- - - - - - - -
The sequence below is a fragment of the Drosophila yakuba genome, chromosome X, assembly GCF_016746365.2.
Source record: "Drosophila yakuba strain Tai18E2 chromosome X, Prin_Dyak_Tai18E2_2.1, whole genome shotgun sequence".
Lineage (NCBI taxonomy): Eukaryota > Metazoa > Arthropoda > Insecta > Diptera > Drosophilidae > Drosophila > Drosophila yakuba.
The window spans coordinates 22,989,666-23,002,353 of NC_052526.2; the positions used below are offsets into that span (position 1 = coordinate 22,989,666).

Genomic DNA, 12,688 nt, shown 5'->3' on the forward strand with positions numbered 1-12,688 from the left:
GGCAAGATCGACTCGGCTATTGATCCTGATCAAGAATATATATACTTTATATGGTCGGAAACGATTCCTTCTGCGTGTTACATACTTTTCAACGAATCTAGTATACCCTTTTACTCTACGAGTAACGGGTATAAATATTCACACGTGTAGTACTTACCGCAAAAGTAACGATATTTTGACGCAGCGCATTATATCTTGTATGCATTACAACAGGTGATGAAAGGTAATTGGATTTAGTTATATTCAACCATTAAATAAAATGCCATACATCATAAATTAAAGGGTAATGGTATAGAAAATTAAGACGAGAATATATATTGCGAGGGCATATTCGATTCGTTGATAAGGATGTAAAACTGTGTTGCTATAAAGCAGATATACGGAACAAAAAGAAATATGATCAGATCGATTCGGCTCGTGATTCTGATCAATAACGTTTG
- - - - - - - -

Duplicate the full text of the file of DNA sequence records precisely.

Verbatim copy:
The sequence below is a fragment of the Drosophila yakuba genome, chromosome X, assembly GCF_016746365.2.
Source record: "Drosophila yakuba strain Tai18E2 chromosome X, Prin_Dyak_Tai18E2_2.1, whole genome shotgun sequence".
Lineage (NCBI taxonomy): Eukaryota > Metazoa > Arthropoda > Insecta > Diptera > Drosophilidae > Drosophila > Drosophila yakuba.
The window spans coordinates 22,989,666-23,002,353 of NC_052526.2; the positions used below are offsets into that span (position 1 = coordinate 22,989,666).

Genomic DNA, 12,688 nt, shown 5'->3' on the forward strand with positions numbered 1-12,688 from the left:
GGCAAGATCGACTCGGCTATTGATCCTGATCAAGAATATATATACTTTATATGGTCGGAAACGATTCCTTCTGCGTGTTACATACTTTTCAACGAATCTAGTATACCCTTTTACTCTACGAGTAACGGGTATAAATATTCACACGTGTAGTACTTACCGCAAAAGTAACGATATTTTGACGCAGCGCATTATATCTTGTATGCATTACAACAGGTGATGAAAGGTAATTGGATTTAGTTATATTCAACCATTAAATAAAATGCCATACATCATAAATTAAAGGGTAATGGTATAGAAAATTAAGACGAGAATATATATTGCGAGGGCATATTCGATTCGTTGATAAGGATGTAAAACTGTGTTGCTATAAAGCAGATATACGGAACAAAAAGAAATATGATCAGATCGATTCGGCTCGTGATTCTGATCAATAACGTTTG